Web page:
The weather forecast for Friday was for a day of sunshine with light winds, but not that warm at around 15 degrees Celsius by mid afternoon. But after two days staying at home to keep an eye on the work Agrafeuil was doing in my garden, I was more than ready to fly the route that I’d had planned for some time to take a few pictures overhead Brantôme. As I’d not flown that sector before, apart from passing close by on our way back from our west coast tour last year, I also wanted to see if I could spot three ULM fields whose overheads I would be more or less passing through.
Here’s a shot of my planned route – around 150 kms and 65 minutes flying time.
The Savannah would be flying at about 140 kmh and using around 15 litres/hour of 98 octane mogas. This makes it about as economical as a luxury family car, but much quicker from A to B, of course, as it flies direct, which is why I’m looking forward to my first flight in it to the UK.
This would be its first time out of the barn since I flew it over from Galinat and here are a couple of shots showing it ready at the top end of Malbec’s runway.
After taking off, I initially did an unplanned circuit of Victor and Medeleine’s house which is very close to Malbec. Victor knew that I was going to fly and I suspected that once he heard me, he’d come out into his garden. And I wasn’t disappointed, so I waggled my wings as he stood below waving up to me.
Then I resumed the first planned leg of my flight, which was to fly past Galinat to take my first shot ever from overhead the airfield. It’s below and although it all appears to be just a mass of green, Galinat’s runway is right in the middle of the picture.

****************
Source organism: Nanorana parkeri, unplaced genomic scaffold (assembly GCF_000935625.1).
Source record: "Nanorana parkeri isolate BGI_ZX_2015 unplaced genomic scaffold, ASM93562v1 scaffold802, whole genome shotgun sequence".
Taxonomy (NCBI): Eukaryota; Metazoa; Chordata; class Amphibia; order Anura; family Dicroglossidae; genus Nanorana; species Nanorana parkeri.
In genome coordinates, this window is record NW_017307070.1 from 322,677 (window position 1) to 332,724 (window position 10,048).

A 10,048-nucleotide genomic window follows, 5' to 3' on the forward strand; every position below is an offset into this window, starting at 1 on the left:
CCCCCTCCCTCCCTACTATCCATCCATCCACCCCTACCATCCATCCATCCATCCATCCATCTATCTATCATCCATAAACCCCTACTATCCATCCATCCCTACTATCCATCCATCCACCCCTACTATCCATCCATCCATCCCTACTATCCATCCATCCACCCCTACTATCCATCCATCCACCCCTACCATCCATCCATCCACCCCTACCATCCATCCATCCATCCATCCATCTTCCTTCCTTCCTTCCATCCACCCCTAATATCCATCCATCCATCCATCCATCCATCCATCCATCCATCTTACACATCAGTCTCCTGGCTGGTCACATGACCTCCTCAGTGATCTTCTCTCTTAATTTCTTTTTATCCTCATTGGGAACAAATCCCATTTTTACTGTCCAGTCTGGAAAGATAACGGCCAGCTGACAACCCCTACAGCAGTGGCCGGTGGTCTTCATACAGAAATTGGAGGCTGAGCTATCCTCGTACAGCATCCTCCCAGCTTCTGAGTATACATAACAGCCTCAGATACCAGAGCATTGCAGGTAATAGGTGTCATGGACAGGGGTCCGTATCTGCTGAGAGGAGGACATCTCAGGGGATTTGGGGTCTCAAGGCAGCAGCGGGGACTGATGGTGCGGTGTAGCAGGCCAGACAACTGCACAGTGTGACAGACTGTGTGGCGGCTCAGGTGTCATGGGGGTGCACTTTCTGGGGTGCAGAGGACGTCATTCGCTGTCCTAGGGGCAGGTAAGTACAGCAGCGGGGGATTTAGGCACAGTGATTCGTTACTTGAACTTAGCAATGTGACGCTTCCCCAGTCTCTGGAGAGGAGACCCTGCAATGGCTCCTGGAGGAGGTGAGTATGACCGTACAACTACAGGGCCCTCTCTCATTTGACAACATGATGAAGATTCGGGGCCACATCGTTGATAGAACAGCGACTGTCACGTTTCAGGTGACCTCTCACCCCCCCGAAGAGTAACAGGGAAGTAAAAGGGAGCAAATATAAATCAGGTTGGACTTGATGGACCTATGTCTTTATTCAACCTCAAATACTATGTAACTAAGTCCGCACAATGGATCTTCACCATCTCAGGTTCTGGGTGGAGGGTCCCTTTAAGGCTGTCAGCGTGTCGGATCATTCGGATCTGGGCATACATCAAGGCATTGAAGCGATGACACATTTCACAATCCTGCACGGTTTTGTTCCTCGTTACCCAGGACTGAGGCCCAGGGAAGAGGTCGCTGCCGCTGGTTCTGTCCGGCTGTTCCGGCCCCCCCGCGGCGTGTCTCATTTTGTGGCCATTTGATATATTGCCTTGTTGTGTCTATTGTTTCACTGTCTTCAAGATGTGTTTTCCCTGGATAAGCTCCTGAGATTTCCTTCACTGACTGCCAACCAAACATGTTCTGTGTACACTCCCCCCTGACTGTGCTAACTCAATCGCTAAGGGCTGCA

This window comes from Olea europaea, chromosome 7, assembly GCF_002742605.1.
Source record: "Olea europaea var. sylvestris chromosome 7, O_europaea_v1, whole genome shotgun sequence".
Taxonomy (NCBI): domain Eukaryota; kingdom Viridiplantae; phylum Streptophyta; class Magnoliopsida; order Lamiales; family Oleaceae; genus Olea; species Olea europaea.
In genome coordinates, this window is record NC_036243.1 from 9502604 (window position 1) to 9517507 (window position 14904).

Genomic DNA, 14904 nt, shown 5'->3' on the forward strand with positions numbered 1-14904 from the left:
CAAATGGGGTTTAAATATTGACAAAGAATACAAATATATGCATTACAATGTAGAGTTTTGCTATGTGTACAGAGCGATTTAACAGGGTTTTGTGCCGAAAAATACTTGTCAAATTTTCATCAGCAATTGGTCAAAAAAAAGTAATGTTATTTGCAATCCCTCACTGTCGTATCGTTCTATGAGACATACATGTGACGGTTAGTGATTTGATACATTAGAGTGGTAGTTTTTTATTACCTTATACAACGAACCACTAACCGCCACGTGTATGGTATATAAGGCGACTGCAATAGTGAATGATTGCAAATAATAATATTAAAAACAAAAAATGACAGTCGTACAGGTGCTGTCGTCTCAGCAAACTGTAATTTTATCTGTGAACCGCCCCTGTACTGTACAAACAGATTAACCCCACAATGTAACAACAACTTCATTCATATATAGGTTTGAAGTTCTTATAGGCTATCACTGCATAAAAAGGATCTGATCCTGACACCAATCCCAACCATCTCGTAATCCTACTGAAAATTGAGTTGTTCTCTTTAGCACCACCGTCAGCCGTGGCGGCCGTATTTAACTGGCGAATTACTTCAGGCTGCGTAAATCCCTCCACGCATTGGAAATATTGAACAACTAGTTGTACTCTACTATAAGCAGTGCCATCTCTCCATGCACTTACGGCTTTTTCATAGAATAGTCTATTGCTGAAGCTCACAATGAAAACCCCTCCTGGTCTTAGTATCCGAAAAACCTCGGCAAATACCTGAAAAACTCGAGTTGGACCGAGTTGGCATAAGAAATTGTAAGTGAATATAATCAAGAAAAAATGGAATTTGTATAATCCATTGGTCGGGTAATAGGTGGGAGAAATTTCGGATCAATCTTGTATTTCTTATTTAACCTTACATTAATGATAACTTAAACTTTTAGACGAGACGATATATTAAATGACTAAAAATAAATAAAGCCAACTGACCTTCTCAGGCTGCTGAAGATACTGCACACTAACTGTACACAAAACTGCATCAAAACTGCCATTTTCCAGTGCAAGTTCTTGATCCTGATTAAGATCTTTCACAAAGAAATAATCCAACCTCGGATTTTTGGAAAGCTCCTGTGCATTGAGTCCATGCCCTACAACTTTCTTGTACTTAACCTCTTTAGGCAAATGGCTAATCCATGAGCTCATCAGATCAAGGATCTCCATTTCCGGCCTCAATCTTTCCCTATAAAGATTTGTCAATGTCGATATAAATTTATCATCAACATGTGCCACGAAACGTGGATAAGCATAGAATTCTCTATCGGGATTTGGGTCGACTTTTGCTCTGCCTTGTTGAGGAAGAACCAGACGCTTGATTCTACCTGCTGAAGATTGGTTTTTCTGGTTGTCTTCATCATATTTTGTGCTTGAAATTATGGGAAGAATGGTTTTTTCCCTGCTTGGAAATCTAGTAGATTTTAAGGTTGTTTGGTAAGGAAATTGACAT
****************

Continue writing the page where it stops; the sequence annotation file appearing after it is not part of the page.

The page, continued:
I then wanted to pass by my house to catch a shot of the work that’s been done on my garden. Now that the big old ’tilleuil’ has gone, it’s a little bit more difficult to find, but the next picture shows my house almost in the middle of the image with the big Cat excavator still parked on the front garden. I can hardly call it grass now after it’s driven backwards and forwards over it so many times, but it’ll all be worth it in the end when it’s been landscaped.
I then turned left onto a north-westerly heading towards my first true waypoint, the rural commune of Cubjac on the little river Auvezère. That’s it shown below.
My next waypoint was one of the three ULM fields that I wanted to try and spot, and although it hardly stood out from the landscape as at the moment, at least, it has no markings, I found it without too much fuss. It’s shown below – LF2452, Sanet Agonac with its little 200 metre runway.
As I continued on my way, the airport of Périgueux Bassillac was clearly visible in the wonderful weather conditions off to my left, and here’s a shot of it.
A few minutes later, I was in the run-up to Brantôme and the following sequence of shots shows my approach to it up to when I began my left turn around to its north side to begin the homeward legs of my flight.
Perhaps I’d been building my hopes up too much because we’d enjoyed two lovely days-out there a few months ago and at ground level, it’s such a beautiful place, but I found the experience somewhat underwhelming. I was quite high, however, at over 1500 feet, so maybe it’ll be a bit more impressive if next time I fly a bit lower with a more photogenic approach path.